Lexington considers buying Masonic headquarters site
The Supreme Council that governs Scottish Rite Masons in 15 states is looking to sell its headquarters building in Lexington and move into the organization’s National Heritage Museum next door, according to town officials.
The move is expected to occur by August of next year, and Lexington officials have begun exploring whether they are interested in buying the property, according to Town Manager Carl Valente.
The chairwoman of the Board of Selectmen said a majority of the board would favor using the property for a community center, which would include a senior center.
The fraternal organization is seeking to sell a 10.4-acre property that includes its headquarters, in a mansion dating to 1905, at 33 Marrett Road, said Valente.
Two other buildings — an old carriage house now used for storage, and a home that has housed the organization’s supreme commander — on the property would also be put up for sale, according to the town manager.
Representatives from the Scottish Rite did not respond to requests for comment.
Valente said Scottish Rite officials first met with the town to discuss selling the property in May, but he said he is not in a position to disclose what the organization has said it believes the property to be worth.
However, Valente said, it’s fair to say that more than 10 acres in the center of Lexington would have a multimillion-dollar price tag. The property is about 1.5 miles from Lexington’s Battle Green.
The Supreme Council based in Lexington governs the Northern Masonic Jurisdiction, which covers 15 states from New England to Wisconsin and Delaware.
According to the organization’s website, it is one of two Scottish Rite supreme councils in the United States; the other, based in Washington, D.C., oversees the organization’s Southern Jurisdiction.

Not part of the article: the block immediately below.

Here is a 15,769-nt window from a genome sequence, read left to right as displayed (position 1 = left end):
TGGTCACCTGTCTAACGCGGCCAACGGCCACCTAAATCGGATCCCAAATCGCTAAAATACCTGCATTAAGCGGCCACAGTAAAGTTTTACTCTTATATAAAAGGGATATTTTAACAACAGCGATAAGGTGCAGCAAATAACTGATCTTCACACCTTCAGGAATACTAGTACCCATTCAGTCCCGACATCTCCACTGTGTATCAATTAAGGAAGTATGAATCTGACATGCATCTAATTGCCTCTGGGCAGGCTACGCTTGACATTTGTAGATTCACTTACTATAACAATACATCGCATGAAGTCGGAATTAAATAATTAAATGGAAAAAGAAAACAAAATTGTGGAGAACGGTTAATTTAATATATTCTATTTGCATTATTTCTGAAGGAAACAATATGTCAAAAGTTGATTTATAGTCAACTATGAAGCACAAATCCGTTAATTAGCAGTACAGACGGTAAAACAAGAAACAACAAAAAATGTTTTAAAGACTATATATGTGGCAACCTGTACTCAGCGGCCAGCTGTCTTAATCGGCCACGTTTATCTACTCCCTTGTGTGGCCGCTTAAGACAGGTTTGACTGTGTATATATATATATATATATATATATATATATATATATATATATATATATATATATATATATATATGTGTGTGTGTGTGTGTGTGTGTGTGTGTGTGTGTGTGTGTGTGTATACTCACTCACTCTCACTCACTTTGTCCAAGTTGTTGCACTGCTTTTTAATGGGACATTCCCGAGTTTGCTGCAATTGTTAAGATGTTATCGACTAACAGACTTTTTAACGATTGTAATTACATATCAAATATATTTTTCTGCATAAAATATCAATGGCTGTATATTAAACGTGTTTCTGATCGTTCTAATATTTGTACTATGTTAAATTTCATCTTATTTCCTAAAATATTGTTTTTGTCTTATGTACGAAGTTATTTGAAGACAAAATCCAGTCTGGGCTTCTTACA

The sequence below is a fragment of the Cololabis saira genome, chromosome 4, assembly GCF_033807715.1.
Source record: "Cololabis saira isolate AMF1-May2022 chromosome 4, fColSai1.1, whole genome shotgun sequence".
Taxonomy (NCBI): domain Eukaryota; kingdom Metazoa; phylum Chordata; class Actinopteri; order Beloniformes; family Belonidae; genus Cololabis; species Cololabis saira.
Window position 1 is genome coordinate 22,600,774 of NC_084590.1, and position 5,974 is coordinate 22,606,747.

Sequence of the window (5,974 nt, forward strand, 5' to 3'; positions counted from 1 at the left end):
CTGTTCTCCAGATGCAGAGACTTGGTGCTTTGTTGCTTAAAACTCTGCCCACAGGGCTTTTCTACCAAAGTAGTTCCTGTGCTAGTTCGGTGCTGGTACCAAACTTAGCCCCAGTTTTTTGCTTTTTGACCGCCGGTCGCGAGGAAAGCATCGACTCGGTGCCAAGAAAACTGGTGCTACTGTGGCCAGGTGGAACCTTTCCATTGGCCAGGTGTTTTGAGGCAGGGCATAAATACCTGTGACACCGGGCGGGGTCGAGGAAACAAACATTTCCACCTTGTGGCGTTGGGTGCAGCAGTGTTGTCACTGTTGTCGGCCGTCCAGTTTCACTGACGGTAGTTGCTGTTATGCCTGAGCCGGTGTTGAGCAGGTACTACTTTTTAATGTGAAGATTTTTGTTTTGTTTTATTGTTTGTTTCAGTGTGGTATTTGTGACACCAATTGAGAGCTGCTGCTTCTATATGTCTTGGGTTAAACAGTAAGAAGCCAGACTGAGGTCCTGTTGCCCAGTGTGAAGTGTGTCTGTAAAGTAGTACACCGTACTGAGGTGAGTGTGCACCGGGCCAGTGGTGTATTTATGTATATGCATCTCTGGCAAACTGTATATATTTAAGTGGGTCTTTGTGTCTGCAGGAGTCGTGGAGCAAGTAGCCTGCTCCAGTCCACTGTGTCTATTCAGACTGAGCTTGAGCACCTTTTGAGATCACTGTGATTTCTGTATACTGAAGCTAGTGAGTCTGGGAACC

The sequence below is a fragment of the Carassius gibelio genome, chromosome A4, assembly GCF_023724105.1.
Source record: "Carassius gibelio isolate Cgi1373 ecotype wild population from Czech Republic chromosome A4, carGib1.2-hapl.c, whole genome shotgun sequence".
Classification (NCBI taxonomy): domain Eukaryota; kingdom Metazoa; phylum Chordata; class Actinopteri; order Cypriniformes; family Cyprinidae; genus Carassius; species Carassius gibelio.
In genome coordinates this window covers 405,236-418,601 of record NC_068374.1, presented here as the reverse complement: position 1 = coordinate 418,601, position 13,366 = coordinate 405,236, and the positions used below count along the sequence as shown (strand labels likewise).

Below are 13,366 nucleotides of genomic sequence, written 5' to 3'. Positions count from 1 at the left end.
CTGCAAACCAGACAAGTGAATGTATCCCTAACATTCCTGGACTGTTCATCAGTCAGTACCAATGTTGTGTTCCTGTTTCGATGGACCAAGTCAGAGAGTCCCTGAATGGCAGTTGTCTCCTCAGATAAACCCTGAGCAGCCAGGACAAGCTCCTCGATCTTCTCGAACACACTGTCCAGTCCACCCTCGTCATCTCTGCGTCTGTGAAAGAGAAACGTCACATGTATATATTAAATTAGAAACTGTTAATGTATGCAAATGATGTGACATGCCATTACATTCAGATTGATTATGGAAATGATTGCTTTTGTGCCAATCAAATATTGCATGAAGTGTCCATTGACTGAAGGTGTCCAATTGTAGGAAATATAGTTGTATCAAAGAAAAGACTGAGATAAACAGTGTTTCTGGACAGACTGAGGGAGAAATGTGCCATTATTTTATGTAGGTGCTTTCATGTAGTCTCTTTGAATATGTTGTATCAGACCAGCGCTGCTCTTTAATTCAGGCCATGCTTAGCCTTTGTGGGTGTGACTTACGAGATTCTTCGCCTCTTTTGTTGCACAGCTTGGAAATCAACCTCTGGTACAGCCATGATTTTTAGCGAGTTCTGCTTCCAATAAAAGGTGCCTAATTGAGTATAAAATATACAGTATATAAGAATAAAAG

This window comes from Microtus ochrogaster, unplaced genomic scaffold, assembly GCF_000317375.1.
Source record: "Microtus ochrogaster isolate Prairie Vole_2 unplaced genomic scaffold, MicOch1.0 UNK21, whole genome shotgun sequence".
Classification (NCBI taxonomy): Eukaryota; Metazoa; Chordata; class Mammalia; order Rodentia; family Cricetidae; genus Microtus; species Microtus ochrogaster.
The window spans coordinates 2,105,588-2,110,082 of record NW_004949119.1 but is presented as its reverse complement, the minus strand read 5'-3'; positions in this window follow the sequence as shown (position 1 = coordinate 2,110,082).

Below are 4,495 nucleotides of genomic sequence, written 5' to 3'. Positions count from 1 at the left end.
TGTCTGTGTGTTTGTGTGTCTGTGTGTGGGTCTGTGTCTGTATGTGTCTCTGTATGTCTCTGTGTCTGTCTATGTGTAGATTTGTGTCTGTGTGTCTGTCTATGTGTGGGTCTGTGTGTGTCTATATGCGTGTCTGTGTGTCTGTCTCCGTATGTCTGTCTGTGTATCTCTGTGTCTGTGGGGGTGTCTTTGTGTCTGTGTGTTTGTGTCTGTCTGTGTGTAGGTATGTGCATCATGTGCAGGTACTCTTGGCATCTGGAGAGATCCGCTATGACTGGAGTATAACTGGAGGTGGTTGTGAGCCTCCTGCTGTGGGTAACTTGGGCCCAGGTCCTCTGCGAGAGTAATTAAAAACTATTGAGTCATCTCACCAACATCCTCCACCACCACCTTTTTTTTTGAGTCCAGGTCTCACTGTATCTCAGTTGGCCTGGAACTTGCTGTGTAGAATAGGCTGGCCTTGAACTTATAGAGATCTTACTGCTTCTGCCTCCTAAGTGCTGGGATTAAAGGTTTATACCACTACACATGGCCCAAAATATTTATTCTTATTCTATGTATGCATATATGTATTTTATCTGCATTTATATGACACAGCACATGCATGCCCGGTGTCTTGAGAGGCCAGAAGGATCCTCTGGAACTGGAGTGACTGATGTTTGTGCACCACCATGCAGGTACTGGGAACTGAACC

The National Heritage Museum, also at 33 Marrett Road, focuses on American history, and will continue operating when the Scottish Rite Supreme Council moves its headquarters into the building, said Valente.
The Board of Selectmen has authorized Valente to have two appraisals done on the Scottish Rite’s property, and to hire an architect to review the buildings.
“This is on a fast track for us,” Valente said.
Selectwoman Deb Mauger, the board’s chairwoman, said her colleagues have expressed interest in the property, and the majority of the board supports considering the site for use as a community center that would include a senior center.
Last year, selectmen appointed a community center task force to explore the concept of a facility that could serve the intellectual, social, and physical needs of the town’s senior citizens, adults, and youths.
Mauger said the board is awaiting the task force’s report, which should tell selectmen more about how much support there is for developing a community center and what services it should provide.
But Mauger said determining a use for the Scottish Rite property, if it is purchased by the town, would entail a more public process, and the town has not identified sources to fund the purchase.
Valente said the Scottish Rite headquarters building includes almost 18,000 square feet of space and is on the town’s list of culturally significant buildings.
He described the building as a modern office space that has been impeccably maintained.
“If our highest priority was a community center, it’s probably most aligned with that use,” he said.
If the town decides to buy the property, Mauger said, Town Meeting would have to approve the purchase.
Valente said he expects the town will hire an architect to review the property by the third week of September, and he expects appraisals of the property could be completed in three months.
“Our discussions are if we’re interested in it we need to tell them that, so we can proceed with negotiations,’’ Valente said, “and if we’re not we also need to tell them within a few months, so they can look elsewhere to other potential purchasers.’’
Brock Parker can be reached at email@example.com.